Each action we take on online platforms is commodified; actions are translated into data of monetary value for tech giants such as Facebook, Google and Apple. Privacy concerns not just the the data we keep online, but every action we take as well. This puts privacy, which is valued by the individual in direct opposition to profit, especially for Google which I have argued for decades is an advertising platform first and foremost, and a search engine second. So last week when the headline “Google to give people more power over their personal data” appeared in the Guardian, I read on with hesitancy. How much do Google developers really care about Privacy by Design?
Last month Apple introduced greater controls to app tracking, which at face value seems like a strong commitment to Privacy by Design. However, on learning that allowing users to turn off app tracking has a significant impact on competitor Facebook, I can’t help but be skeptical that corporate competition is the underlying motivation for this. Facebook is predictably vehemently opposed to turning off app tracking and is now presenting itself as an unlikely champion of small business.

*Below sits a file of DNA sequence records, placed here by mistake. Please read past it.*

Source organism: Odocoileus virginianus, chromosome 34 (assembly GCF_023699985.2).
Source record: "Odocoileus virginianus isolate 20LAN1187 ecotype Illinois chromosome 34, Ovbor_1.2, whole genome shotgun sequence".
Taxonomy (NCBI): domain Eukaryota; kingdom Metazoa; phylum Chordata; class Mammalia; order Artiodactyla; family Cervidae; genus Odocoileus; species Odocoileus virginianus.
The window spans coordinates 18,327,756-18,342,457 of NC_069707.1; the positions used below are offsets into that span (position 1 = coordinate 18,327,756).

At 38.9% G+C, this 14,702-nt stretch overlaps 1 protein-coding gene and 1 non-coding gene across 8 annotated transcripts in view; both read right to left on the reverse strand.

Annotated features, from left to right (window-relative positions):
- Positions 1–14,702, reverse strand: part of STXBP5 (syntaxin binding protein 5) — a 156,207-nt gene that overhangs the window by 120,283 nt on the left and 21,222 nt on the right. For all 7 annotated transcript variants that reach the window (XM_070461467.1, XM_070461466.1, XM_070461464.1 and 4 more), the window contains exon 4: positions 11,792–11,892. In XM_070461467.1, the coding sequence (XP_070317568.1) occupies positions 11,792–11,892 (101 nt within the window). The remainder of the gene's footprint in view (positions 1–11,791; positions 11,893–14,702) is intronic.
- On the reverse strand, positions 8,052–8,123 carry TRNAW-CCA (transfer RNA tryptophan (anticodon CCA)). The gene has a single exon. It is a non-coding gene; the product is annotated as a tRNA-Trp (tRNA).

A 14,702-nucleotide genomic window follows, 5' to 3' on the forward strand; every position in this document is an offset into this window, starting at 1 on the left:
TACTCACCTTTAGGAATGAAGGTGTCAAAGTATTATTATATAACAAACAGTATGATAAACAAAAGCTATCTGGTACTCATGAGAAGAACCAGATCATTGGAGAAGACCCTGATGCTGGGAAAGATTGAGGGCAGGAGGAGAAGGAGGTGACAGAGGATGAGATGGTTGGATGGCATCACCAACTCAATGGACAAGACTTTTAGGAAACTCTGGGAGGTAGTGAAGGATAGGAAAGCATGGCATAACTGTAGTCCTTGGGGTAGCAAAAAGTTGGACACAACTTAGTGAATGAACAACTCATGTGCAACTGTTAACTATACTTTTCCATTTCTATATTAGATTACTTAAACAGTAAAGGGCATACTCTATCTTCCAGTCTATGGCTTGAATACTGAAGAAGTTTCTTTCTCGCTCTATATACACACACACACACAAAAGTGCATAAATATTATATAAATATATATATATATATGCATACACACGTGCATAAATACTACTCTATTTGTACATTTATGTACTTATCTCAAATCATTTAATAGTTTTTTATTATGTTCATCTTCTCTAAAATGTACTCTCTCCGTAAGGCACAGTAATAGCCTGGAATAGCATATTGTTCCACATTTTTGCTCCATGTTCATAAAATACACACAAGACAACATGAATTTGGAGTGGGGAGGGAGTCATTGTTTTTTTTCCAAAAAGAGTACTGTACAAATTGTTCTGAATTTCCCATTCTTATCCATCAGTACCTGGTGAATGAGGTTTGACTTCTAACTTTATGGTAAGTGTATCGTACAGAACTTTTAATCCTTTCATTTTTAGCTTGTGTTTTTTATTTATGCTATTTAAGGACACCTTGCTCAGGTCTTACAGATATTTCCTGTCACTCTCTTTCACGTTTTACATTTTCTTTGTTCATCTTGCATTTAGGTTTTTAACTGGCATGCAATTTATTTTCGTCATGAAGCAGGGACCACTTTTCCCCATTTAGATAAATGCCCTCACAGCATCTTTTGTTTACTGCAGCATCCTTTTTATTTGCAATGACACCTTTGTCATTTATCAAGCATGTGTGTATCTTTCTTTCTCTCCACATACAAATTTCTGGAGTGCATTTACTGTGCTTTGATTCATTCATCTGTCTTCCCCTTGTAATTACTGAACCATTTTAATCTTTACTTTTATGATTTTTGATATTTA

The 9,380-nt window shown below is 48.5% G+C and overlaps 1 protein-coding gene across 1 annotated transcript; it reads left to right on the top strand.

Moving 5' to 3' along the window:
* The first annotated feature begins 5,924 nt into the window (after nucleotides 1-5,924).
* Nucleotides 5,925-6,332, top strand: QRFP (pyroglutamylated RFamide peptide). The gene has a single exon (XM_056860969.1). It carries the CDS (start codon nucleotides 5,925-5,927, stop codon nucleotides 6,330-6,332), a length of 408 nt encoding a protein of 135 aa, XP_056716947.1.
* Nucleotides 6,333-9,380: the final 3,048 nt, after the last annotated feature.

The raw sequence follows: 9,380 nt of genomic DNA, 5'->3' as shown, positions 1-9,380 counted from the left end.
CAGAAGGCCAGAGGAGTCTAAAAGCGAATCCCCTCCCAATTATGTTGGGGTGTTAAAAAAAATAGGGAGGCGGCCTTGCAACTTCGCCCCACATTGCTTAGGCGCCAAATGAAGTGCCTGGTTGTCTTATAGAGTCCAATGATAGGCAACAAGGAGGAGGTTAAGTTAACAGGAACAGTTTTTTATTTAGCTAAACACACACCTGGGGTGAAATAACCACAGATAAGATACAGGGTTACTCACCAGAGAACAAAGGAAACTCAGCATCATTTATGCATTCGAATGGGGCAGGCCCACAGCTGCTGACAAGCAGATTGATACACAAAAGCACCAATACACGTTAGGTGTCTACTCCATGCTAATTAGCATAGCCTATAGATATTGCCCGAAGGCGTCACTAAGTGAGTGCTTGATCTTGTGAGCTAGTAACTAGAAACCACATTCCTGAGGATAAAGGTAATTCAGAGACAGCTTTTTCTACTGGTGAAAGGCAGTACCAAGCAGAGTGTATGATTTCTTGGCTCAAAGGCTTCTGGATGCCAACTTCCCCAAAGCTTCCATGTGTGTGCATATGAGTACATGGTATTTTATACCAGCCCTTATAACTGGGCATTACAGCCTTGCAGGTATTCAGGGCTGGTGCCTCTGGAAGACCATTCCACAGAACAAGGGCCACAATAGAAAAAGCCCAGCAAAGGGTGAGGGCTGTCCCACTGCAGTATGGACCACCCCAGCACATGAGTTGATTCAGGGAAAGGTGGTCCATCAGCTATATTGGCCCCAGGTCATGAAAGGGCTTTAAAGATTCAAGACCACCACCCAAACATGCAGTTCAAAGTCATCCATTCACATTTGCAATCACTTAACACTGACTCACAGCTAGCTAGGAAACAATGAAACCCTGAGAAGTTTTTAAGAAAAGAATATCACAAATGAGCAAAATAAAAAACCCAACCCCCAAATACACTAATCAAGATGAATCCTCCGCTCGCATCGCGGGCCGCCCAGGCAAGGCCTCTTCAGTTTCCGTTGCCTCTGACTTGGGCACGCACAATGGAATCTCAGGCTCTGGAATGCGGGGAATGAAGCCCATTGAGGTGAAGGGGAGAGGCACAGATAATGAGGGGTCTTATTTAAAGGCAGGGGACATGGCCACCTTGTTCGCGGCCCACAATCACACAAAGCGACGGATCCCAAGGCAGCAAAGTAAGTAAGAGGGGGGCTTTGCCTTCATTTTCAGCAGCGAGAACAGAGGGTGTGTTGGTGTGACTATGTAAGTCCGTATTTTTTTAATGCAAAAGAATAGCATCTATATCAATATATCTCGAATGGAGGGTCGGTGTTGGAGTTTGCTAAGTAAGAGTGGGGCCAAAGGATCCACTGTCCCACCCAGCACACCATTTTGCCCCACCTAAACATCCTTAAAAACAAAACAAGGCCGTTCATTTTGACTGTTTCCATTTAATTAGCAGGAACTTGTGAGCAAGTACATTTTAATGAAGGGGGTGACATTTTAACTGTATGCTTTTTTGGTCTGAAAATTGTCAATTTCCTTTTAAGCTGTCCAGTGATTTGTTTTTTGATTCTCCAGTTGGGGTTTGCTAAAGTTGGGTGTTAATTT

In the context of all of this, what is Google proposing to offer consumers in terms of privacy? To be honest, on reading a summary of the developments proposed at last week’s conference I was slightly underwhelmed, as Google is limited to how much privacy tracking they lose without impacting their advertising business. The one area of interest for me was the discussion of subscription services where, like with YouTube, users pay for ad-free content. This may be inevitable should Google make a serious commitment to Privacy by Design.
It seems the old adage “If the service is free, the product is you” could never be more true.